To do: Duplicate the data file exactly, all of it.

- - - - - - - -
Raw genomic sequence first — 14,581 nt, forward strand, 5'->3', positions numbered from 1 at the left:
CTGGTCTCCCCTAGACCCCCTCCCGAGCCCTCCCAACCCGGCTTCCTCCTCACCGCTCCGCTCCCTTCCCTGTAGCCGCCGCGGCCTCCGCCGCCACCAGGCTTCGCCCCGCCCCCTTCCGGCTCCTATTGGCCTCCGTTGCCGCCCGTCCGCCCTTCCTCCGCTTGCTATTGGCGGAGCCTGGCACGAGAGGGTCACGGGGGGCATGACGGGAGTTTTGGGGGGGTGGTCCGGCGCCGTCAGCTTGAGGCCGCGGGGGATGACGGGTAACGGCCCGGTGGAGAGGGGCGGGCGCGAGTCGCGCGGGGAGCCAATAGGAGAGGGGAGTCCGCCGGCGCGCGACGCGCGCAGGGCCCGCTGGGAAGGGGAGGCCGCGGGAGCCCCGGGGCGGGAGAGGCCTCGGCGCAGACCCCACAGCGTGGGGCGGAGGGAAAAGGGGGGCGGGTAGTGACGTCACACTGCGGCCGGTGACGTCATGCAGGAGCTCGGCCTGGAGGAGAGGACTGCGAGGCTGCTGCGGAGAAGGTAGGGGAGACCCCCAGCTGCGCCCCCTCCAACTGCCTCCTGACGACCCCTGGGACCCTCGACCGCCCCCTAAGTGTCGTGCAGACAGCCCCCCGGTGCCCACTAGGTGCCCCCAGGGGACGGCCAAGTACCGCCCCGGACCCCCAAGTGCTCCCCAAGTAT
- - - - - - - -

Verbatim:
Raw genomic sequence first — 14,581 nt, forward strand, 5'->3', positions numbered from 1 at the left:
CTGGTCTCCCCTAGACCCCCTCCCGAGCCCTCCCAACCCGGCTTCCTCCTCACCGCTCCGCTCCCTTCCCTGTAGCCGCCGCGGCCTCCGCCGCCACCAGGCTTCGCCCCGCCCCCTTCCGGCTCCTATTGGCCTCCGTTGCCGCCCGTCCGCCCTTCCTCCGCTTGCTATTGGCGGAGCCTGGCACGAGAGGGTCACGGGGGGCATGACGGGAGTTTTGGGGGGGTGGTCCGGCGCCGTCAGCTTGAGGCCGCGGGGGATGACGGGTAACGGCCCGGTGGAGAGGGGCGGGCGCGAGTCGCGCGGGGAGCCAATAGGAGAGGGGAGTCCGCCGGCGCGCGACGCGCGCAGGGCCCGCTGGGAAGGGGAGGCCGCGGGAGCCCCGGGGCGGGAGAGGCCTCGGCGCAGACCCCACAGCGTGGGGCGGAGGGAAAAGGGGGGCGGGTAGTGACGTCACACTGCGGCCGGTGACGTCATGCAGGAGCTCGGCCTGGAGGAGAGGACTGCGAGGCTGCTGCGGAGAAGGTAGGGGAGACCCCCAGCTGCGCCCCCTCCAACTGCCTCCTGACGACCCCTGGGACCCTCGACCGCCCCCTAAGTGTCGTGCAGACAGCCCCCCGGTGCCCACTAGGTGCCCCCAGGGGACGGCCAAGTACCGCCCCGGACCCCCAAGTGCTCCCCAAGTAT